Training and career in real estate
To access the real estate or mortgage broker’s exciting career, what training should be taken? Discover the requirements to practice real estate and mortgage brokerage and learn more about recognized mandatory basic training programs. By checking this section, you will also know what tools are available to you to practice the profession according to generally accepted practices.
Mandatory basic training: Important information for candidates wishing to become real estate or mortgage brokers
(Updated on September 6, 2013)
In an effort to enhance brokers’ skills and address the concerns of real estate professionals, any candidate wishing to take the OACIQ certification exam since September 1, 2013 must have previously taken and passed a basic training program recognized by the OACIQ.
The OACIQ provides the public and licence holders with the name of various educational institutions offering training programs in real estate brokerage.
(Updated on September 10, 2013)
The OACIQ certification examinations simulate a real estate transaction and are designed to validate a candidate’s ability to use the various resources at his disposal and to apply and adapt them to different professional contexts.
Are you an agency executive officer or a real estate or mortgage broker in another province and now wish to practice in Québec? Here is how:
How long should a brokerage contract last? The answer is simple: it is up to the consumer and the agency or the broker to determine the length of the contract. There are no rules in the Act or the regulations stipulating a minimum or maximum term for a brokerage contract. The agency or broker must act according to the client’s wishes.
Pyrite is an iron sulphide molecule present in the stone fill used in construction. It may therefore be found around foundation drains and under the concrete slabs of the cellar or the garage. Under certain conditions, pyrite can oxidize and produce a sort of white powder that swells, causing, among other things, the slab to lift and producing cracks in the foundation and partitions. These problems may appear several years after construction.
When signing a brokerage contract with a seller, you must collect as much information as possible on the immovable and the equipment it contains. Under the Regulation respecting brokerage requirements, professional conduct of brokers and advertising, this information must be accurate and verified. The OACIQ’s Assistance Department has noted that it can sometimes be difficult to determine the true nature of components such as a building’s air conditioning or heating system.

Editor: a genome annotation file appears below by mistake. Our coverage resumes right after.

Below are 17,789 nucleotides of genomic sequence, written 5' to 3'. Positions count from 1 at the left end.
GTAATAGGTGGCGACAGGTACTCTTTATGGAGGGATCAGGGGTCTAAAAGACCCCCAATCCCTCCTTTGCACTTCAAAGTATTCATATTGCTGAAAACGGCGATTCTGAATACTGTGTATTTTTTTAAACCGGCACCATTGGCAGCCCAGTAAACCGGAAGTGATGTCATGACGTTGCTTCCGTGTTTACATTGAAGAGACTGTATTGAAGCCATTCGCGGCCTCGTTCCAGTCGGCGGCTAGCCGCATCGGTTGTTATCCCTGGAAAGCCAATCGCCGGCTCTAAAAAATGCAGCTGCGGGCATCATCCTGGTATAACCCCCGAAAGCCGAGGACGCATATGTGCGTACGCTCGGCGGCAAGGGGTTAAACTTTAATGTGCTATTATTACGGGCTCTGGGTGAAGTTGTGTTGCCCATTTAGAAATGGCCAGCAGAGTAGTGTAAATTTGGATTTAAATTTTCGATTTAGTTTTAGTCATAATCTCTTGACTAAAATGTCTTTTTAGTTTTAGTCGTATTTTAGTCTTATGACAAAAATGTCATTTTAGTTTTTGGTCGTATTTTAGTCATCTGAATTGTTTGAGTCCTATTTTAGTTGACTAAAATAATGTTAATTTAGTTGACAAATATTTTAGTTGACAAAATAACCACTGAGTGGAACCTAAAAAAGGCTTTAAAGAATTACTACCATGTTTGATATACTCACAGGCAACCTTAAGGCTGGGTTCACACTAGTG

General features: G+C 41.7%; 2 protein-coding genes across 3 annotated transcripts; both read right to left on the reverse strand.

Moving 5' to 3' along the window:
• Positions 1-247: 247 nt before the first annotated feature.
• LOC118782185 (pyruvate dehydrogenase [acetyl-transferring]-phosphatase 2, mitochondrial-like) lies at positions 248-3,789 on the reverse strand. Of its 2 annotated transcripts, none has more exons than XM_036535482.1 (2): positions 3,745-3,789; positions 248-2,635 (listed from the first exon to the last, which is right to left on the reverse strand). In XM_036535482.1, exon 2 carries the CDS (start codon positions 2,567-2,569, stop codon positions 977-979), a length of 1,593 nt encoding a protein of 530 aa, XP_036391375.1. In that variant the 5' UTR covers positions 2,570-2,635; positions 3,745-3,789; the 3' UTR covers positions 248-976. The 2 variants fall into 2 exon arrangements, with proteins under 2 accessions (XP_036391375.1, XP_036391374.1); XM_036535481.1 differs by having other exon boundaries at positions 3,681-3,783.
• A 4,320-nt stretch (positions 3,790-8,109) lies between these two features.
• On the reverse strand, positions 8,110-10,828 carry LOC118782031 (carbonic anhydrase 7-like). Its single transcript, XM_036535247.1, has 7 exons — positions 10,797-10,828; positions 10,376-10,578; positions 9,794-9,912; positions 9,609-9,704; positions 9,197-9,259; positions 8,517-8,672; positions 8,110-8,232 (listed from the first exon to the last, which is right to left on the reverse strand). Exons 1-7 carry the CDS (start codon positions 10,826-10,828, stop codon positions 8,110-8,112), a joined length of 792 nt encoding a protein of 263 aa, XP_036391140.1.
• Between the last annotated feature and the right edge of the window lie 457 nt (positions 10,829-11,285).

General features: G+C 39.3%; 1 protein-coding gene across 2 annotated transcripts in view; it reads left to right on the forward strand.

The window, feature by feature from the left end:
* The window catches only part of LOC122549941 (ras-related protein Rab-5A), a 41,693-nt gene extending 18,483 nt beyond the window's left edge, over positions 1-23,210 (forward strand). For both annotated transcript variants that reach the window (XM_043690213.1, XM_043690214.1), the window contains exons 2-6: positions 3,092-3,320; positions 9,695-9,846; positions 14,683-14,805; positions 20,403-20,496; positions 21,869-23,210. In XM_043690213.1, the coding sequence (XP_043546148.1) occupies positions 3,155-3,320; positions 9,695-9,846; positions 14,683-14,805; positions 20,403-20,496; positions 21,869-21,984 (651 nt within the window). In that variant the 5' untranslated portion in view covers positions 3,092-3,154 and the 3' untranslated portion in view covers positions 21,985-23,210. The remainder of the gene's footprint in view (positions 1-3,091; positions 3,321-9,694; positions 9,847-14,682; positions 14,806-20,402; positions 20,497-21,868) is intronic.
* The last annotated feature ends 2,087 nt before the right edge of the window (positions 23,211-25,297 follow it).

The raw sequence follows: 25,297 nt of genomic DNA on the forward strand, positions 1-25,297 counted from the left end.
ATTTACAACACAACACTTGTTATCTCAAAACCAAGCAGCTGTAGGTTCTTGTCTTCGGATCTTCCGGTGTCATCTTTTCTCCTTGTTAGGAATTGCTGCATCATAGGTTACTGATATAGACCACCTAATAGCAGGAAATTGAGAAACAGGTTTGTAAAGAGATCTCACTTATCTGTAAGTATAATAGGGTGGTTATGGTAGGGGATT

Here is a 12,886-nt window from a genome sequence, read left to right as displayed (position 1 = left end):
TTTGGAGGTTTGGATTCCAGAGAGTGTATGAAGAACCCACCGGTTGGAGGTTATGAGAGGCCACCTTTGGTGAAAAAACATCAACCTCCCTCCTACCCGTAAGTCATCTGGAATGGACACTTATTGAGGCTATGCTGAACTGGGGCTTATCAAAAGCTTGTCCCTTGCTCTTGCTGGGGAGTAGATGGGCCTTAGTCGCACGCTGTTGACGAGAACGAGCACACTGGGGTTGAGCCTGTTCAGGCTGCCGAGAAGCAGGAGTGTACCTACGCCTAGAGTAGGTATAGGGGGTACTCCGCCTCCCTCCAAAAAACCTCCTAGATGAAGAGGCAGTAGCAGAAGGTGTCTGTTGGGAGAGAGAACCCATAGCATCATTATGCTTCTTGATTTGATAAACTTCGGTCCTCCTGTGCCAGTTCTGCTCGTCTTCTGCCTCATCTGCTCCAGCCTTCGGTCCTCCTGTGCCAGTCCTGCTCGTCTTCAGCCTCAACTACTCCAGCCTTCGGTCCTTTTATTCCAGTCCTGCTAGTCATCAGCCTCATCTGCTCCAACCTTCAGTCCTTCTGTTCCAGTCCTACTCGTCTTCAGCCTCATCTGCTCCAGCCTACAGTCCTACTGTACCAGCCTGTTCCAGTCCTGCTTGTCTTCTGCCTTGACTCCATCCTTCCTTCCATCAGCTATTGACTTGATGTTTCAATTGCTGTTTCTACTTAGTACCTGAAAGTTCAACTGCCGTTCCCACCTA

Which copy goes to whom when signing the paper version of a contract, a transaction proposal or a form?
The Info ACAIQ Information Center has observed a lack of consistency among licence holders in the way the paper versions of completed and signed contracts, transaction proposals or forms are remitted to the parties concerned. In residential real estate, omitting to give a duplicate of the brokerage contract to sell or to purchase to the client can lead to serious repercussions, as we will discuss below.
Sometimes a seller decides that he no longer wishes to sell his immovable and wants to terminate the brokerage contract by which he entrusted the sale of his immovable to a broker or agency. A buyer or lessor can also sometimes wish to terminate a brokerage contract. This is possible in certain situations, including by invoking the right to cancel allowed under the Real Estate Brokerage Act (hereafter “the Act”) or pursuant to a provision included in the brokerage contract.
When seeing a sign "House for Sale by Owner", you start up a conversation with the owner and suggest that he deal with you to sell his house. Then the owner answers you: "There's no way I'm signing a brokerage contract, but if you find me a buyer, I'll give you a little something." Not to worry you think, and off you go in search of a buyer, evidently unaware that this could turn out to be a very costly proposition.
When the seller of a residential immovable containing less than five dwellings chooses to deal through a real estate agency or broker or a real estate broker acting on his own account, he must sign a brokerage contract to sell, except if he is not a natural person (e.g.: business corporation). The same applies to the buyer if the broker wishes to ask him for compensation and to the lessor concerning lease matters. This agreement gives the agency or broker the right to act as the exclusive or non-exclusive intermediary for a specific period.
The seller remains free to refuse a promise to purchase even if it meets all the conditions in the brokerage contract
In 2010, the Court of Appeal, the highest court in Québec, handed down a major decision for real estate brokerage in a case where the Association des courtiers et agents immobiliers du Québec (ACAIQ) – now the Organisme d’autoréglementation du courtage immobilier du Québec (OACIQ) – appeared, first in the trial court, and later in the Court of Appeal, to argue its position.
– INSPECTION CAPSULE –
The Professional Inspection Department has noticed a lack of understanding of the principles governing the receipt of a sum for another and the management of a deposit.
– PROFESSIONAL PRACTICES SERIES –
Under the Real Estate Brokerage Act, a seller (natural person) may, at his own discretion, cancel a brokerage contract concerning a residential immovable within three days following the day on which he receives a duplicate of the contract signed by both parties.